If you are responsible for making health care or living arrangements for an elderly relative, especially over long distances, you may be interested in the additional eldercare services provided by some accountants. For example, an accountant may be able to monitor the quality of the living arrangements provided for your relative, and compare those arrangements to standards that you have established. Some accountants may even be able to help develop standards for your relative's care, recommend local care providers, and monitor the care as often as you request. If your relative is still living at home, an accountant may be able to arrange for in-home services, such as cooking, cleaning, and transportation, and make sure those services are provided in the manner you expect.

If you are taking care of an elderly relative, you probably draw on many different resources. Accountants can be one of the most valuable. If we can be of assistance to you in this area, please call us.



Does your portfolio have any zeros?

With all the different investor styles and goals and the multitude of investment choices available, is there any investment that has a place in almost every portfolio? The answer is yes -- zero coupon bonds ("zeros").

Zeros are bonds that make no periodic interest payments to the bondholder. Instead they are sold at a deep discount to their face value and accrue interest until maturity. The longer the maturity, the deeper the discount. They can be purchased either individually with a set maturity date or by mutual fund. Though zeros are very useful when used appropriately, like any investment, they are not without their drawbacks and risks.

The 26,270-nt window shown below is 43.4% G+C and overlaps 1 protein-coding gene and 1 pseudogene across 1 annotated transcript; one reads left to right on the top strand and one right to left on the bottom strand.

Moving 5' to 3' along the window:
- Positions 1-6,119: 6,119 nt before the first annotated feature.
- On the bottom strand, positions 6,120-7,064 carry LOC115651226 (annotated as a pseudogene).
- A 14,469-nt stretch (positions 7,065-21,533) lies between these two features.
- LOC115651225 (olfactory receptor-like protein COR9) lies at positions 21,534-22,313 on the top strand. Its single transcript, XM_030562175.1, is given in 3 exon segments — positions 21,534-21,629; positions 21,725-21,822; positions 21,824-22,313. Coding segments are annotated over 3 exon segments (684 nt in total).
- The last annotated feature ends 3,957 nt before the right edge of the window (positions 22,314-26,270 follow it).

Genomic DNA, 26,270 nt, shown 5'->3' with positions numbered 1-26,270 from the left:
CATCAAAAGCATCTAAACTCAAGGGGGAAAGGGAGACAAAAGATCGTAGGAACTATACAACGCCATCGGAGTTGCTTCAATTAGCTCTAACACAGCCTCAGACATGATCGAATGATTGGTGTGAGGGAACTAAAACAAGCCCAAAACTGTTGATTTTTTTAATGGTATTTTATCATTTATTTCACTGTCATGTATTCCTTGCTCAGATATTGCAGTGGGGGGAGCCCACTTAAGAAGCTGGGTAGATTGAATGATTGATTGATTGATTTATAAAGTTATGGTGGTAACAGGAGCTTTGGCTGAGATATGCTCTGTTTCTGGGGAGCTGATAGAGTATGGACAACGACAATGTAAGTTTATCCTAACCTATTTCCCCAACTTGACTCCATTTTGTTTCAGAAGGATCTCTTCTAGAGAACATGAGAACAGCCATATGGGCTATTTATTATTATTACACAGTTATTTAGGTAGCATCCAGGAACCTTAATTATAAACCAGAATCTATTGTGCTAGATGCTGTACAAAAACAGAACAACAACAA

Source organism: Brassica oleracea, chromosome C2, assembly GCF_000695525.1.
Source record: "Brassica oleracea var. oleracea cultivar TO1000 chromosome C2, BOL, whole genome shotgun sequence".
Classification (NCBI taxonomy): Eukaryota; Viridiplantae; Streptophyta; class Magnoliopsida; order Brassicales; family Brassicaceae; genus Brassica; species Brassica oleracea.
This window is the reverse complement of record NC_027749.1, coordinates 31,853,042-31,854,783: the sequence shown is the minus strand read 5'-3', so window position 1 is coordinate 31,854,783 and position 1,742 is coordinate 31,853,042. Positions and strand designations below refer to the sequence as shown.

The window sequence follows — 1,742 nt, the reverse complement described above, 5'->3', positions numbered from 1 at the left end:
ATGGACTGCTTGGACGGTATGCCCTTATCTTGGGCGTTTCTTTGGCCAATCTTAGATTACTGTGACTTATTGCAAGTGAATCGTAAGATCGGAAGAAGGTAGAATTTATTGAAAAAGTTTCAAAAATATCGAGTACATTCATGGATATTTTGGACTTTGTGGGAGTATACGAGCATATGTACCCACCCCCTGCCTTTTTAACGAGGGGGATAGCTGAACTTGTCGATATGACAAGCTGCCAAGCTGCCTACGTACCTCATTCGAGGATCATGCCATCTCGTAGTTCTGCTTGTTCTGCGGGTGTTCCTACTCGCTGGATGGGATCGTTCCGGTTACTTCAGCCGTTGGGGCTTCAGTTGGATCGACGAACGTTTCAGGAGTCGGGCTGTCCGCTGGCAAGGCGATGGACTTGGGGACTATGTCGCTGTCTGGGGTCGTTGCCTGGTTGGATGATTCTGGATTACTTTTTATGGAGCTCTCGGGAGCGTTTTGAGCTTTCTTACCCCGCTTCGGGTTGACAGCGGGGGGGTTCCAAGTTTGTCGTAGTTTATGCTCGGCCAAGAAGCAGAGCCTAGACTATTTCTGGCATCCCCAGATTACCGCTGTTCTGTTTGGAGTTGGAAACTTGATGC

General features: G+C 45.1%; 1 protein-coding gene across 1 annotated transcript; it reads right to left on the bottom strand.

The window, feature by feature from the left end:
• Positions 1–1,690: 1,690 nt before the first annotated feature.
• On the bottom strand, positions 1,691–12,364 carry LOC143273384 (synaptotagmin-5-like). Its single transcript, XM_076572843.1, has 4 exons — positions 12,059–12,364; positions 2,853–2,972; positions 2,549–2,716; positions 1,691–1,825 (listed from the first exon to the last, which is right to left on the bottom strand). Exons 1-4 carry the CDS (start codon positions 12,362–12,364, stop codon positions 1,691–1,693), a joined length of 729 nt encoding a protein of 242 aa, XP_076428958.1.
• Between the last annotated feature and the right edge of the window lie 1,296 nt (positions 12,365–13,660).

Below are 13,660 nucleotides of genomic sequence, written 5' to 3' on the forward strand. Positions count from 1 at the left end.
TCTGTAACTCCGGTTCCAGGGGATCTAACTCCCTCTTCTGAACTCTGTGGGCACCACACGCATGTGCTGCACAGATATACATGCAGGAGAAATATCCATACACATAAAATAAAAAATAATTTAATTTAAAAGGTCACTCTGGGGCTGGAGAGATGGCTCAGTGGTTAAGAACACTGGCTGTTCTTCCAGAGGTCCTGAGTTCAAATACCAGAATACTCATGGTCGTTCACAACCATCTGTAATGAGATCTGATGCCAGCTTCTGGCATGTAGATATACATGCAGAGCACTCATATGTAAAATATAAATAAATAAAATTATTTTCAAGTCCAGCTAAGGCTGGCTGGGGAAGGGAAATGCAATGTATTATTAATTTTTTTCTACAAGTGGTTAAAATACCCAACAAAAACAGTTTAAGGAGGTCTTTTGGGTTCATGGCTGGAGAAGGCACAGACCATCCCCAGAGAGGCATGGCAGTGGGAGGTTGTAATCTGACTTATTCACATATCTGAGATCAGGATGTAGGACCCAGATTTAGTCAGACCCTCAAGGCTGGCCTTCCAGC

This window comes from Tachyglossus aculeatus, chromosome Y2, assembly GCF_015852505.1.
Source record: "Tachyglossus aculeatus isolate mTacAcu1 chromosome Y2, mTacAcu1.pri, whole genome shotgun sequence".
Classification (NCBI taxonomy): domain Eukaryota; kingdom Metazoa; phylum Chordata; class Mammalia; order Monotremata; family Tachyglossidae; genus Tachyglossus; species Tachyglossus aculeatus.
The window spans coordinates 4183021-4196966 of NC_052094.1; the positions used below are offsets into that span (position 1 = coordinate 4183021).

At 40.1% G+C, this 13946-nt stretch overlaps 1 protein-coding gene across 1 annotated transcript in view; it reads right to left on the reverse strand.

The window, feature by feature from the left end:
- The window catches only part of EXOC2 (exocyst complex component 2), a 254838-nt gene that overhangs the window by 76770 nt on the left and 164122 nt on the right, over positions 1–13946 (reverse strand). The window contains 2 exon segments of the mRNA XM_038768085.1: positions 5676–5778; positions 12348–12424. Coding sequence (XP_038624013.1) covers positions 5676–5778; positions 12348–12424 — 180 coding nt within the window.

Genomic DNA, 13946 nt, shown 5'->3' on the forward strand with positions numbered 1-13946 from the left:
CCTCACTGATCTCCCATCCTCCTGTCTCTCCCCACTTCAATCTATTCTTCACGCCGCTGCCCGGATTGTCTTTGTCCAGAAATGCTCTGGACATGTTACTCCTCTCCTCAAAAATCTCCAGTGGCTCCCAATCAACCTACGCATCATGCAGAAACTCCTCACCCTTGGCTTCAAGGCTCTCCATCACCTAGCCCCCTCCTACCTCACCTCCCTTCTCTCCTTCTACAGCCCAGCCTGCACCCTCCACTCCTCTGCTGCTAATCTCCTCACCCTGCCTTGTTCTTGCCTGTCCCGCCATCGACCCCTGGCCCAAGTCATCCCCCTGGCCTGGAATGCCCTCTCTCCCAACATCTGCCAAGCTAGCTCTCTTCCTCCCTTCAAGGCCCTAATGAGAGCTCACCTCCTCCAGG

Many entities issue zeros, but the most popular zero coupon bonds are those issued by the U.S. Government which pay a guaranteed rate of return when held until maturity. Thus, U.S. Government zeros are an excellent planning tool for the conservative investor with specific long-term goals, such as retirement. For example, an individual intending to retire in 20 years would purchase a zero that matures in 20 years.

Because zeros pay no periodic interest payments, their prices are highly sensitive to changes in interest rates. Aggressive investors purchase zeros to earn capital gains. When interest rates fall, the prices of zeros rise. When interest rates rise, the prices of zeros fall. These price changes are accentuated by the bond's length of maturity and quality. Thus, zeros can be very volatile investments if not held until maturity.

The main drawback to zeros is that the bondholder owes income tax on the accrued interest each year. Therefore, it is usually recommended that zeros be placed in tax-sheltered accounts.

Call us to discuss the tax treatment and appropriateness of zero coupon bonds in your overall investment portfolio.



Chuckle of the Month

"Dumb blonde" jokes don't bother singer Dolly Parton, who has a full head of platinum curls. "I'm not offended by the jokes based on the dumb blonde stereotype," says Dolly, "because I know I'm not dumb. I also know I'm not blonde."



ONLINE ADVI$OR is issued monthly to provide useful information. Return to this site every month for helpful tax-cutting suggestions, business information, and financial planning tactics.

The information contained in this site is of a general nature and should not be acted upon in your specific situation without further details and/or professional assistance.

If you would like more information on anything in ONLINE ADVI$OR, or if you'd like to be on our mailing list to receive other tax, business, or financial planning information from time to time, please contact our office. We're here to help you minimize your taxes, manage your business more profitably, and identify financial planning strategies suited to your situation.




Copyright 1998 Richard C. Woodbury P.C. CPA